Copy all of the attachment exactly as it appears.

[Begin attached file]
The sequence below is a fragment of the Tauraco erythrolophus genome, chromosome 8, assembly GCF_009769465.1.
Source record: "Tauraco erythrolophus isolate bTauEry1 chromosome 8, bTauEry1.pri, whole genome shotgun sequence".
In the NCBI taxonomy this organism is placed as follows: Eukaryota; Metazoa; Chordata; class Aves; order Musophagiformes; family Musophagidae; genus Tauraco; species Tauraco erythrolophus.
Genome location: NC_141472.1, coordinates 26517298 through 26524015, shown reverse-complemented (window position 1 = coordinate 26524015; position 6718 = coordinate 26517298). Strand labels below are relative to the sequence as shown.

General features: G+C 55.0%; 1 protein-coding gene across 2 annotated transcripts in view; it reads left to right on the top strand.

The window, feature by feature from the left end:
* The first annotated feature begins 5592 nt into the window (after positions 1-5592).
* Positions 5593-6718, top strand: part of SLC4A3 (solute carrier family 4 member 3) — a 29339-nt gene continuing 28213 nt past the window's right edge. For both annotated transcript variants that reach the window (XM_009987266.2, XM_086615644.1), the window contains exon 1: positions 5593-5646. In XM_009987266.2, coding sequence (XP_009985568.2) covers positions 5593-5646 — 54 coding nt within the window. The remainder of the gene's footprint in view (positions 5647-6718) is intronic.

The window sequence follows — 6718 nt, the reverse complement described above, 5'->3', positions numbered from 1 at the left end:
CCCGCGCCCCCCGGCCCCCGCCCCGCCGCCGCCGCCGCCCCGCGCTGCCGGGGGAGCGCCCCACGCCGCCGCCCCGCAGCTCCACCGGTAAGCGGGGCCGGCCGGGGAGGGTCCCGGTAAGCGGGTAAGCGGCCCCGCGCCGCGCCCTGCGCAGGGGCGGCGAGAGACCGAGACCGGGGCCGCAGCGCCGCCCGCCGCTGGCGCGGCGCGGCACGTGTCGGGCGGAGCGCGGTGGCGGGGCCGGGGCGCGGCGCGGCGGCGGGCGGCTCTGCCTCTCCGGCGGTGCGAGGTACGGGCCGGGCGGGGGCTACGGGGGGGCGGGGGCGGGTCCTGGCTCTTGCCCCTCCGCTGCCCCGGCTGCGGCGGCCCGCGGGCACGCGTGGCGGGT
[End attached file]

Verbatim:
The sequence below is a fragment of the Tauraco erythrolophus genome, chromosome 8, assembly GCF_009769465.1.
Source record: "Tauraco erythrolophus isolate bTauEry1 chromosome 8, bTauEry1.pri, whole genome shotgun sequence".
In the NCBI taxonomy this organism is placed as follows: Eukaryota; Metazoa; Chordata; class Aves; order Musophagiformes; family Musophagidae; genus Tauraco; species Tauraco erythrolophus.
Genome location: NC_141472.1, coordinates 26517298 through 26524015, shown reverse-complemented (window position 1 = coordinate 26524015; position 6718 = coordinate 26517298). Strand labels below are relative to the sequence as shown.

General features: G+C 55.0%; 1 protein-coding gene across 2 annotated transcripts in view; it reads left to right on the top strand.

The window, feature by feature from the left end:
* The first annotated feature begins 5592 nt into the window (after positions 1-5592).
* Positions 5593-6718, top strand: part of SLC4A3 (solute carrier family 4 member 3) — a 29339-nt gene continuing 28213 nt past the window's right edge. For both annotated transcript variants that reach the window (XM_009987266.2, XM_086615644.1), the window contains exon 1: positions 5593-5646. In XM_009987266.2, coding sequence (XP_009985568.2) covers positions 5593-5646 — 54 coding nt within the window. The remainder of the gene's footprint in view (positions 5647-6718) is intronic.

The window sequence follows — 6718 nt, the reverse complement described above, 5'->3', positions numbered from 1 at the left end:
CCCGCGCCCCCCGGCCCCCGCCCCGCCGCCGCCGCCGCCCCGCGCTGCCGGGGGAGCGCCCCACGCCGCCGCCCCGCAGCTCCACCGGTAAGCGGGGCCGGCCGGGGAGGGTCCCGGTAAGCGGGTAAGCGGCCCCGCGCCGCGCCCTGCGCAGGGGCGGCGAGAGACCGAGACCGGGGCCGCAGCGCCGCCCGCCGCTGGCGCGGCGCGGCACGTGTCGGGCGGAGCGCGGTGGCGGGGCCGGGGCGCGGCGCGGCGGCGGGCGGCTCTGCCTCTCCGGCGGTGCGAGGTACGGGCCGGGCGGGGGCTACGGGGGGGCGGGGGCGGGTCCTGGCTCTTGCCCCTCCGCTGCCCCGGCTGCGGCGGCCCGCGGGCACGCGTGGCGGGT